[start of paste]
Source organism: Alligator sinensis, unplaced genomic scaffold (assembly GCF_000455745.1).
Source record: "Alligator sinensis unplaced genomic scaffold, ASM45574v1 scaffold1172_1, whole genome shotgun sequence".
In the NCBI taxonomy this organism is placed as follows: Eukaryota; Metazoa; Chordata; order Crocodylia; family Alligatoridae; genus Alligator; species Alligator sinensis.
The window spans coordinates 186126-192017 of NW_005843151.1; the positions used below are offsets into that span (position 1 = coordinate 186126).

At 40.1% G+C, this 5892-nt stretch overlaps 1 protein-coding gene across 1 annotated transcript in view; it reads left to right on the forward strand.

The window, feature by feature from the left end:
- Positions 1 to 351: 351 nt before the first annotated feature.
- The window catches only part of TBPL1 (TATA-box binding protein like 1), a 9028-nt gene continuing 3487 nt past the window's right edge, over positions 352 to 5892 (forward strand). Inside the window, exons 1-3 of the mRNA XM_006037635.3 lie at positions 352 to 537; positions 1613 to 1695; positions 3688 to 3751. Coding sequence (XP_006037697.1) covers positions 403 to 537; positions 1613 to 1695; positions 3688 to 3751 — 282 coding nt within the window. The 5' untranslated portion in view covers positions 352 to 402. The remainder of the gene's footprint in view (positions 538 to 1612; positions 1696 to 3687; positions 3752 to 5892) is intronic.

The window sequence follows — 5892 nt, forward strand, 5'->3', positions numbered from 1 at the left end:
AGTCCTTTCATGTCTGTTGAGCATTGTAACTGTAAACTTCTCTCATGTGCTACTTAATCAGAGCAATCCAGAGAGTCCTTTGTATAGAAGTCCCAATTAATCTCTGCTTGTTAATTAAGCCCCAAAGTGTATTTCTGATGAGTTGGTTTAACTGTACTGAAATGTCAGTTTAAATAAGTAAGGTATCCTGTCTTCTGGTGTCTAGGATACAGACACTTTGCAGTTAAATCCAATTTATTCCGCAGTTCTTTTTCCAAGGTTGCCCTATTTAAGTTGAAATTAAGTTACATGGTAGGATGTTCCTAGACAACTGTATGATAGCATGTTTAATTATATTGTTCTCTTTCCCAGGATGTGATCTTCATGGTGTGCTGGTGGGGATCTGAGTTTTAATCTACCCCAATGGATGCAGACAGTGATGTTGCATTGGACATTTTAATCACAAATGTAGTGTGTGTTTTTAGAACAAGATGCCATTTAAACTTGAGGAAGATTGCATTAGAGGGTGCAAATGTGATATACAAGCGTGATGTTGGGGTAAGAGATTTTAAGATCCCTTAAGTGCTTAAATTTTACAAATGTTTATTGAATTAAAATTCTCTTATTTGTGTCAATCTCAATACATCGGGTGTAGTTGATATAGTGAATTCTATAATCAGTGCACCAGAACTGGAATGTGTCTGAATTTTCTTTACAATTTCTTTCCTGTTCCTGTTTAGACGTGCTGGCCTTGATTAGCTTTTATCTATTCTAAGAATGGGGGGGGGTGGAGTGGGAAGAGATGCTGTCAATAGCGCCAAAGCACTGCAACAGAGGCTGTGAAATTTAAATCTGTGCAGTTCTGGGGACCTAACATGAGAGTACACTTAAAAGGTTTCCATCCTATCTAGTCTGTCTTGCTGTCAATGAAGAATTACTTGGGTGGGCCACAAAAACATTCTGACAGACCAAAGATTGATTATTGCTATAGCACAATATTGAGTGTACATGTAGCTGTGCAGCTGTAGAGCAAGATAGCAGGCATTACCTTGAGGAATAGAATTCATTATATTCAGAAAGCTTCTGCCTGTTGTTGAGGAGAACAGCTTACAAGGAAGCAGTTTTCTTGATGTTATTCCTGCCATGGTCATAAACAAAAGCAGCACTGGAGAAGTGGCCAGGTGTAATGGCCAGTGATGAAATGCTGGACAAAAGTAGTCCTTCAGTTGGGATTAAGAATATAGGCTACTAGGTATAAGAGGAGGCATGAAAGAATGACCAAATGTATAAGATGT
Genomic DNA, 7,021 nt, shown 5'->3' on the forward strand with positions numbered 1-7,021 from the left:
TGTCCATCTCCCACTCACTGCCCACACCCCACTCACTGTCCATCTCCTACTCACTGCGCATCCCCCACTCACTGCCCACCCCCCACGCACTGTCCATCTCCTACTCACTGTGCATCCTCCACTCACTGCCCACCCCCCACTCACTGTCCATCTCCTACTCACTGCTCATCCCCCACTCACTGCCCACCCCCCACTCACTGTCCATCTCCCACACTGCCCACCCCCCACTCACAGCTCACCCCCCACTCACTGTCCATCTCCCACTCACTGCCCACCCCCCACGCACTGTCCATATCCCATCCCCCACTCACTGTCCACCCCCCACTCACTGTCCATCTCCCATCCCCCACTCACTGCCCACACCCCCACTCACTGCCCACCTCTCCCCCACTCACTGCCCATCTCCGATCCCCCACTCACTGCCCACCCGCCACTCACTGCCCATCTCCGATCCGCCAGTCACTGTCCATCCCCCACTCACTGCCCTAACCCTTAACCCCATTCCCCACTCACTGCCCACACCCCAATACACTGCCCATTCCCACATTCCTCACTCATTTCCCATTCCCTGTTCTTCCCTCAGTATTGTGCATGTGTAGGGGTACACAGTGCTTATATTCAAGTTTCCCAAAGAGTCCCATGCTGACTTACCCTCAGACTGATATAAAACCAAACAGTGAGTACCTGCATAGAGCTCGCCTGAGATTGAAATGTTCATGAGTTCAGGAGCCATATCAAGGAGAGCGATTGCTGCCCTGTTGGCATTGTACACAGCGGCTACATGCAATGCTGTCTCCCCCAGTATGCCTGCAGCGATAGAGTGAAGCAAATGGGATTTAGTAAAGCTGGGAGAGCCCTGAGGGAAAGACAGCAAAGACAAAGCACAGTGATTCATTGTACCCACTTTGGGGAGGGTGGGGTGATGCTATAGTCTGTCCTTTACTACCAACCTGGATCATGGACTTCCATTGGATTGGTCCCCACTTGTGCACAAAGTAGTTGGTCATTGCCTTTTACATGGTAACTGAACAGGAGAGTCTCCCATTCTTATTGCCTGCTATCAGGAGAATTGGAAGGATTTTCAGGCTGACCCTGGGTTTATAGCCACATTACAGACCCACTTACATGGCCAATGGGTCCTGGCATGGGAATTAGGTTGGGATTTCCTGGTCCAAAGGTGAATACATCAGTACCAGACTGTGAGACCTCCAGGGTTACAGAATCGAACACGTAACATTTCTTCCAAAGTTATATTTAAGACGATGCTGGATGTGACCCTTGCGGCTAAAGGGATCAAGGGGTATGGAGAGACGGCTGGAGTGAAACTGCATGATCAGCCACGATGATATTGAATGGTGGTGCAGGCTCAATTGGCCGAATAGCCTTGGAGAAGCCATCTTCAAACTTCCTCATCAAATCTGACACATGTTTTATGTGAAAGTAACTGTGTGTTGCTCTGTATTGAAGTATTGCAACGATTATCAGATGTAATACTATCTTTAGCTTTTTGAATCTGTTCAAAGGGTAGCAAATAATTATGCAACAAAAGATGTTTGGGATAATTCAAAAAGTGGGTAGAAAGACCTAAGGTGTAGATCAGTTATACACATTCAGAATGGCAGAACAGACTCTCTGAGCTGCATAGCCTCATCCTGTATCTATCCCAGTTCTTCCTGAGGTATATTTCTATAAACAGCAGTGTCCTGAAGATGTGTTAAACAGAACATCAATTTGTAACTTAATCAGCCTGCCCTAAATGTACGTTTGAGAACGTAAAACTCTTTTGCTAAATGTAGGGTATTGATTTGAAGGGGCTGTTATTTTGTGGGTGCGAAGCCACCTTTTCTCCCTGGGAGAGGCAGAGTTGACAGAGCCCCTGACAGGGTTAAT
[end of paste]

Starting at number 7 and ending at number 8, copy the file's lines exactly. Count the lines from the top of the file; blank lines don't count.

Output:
- Positions 1 to 351: 351 nt before the first annotated feature.
- The window catches only part of TBPL1 (TATA-box binding protein like 1), a 9028-nt gene continuing 3487 nt past the window's right edge, over positions 352 to 5892 (forward strand). Inside the window, exons 1-3 of the mRNA XM_006037635.3 lie at positions 352 to 537; positions 1613 to 1695; positions 3688 to 3751. Coding sequence (XP_006037697.1) covers positions 403 to 537; positions 1613 to 1695; positions 3688 to 3751 — 282 coding nt within the window. The 5' untranslated portion in view covers positions 352 to 402. The remainder of the gene's footprint in view (positions 538 to 1612; positions 1696 to 3687; positions 3752 to 5892) is intronic.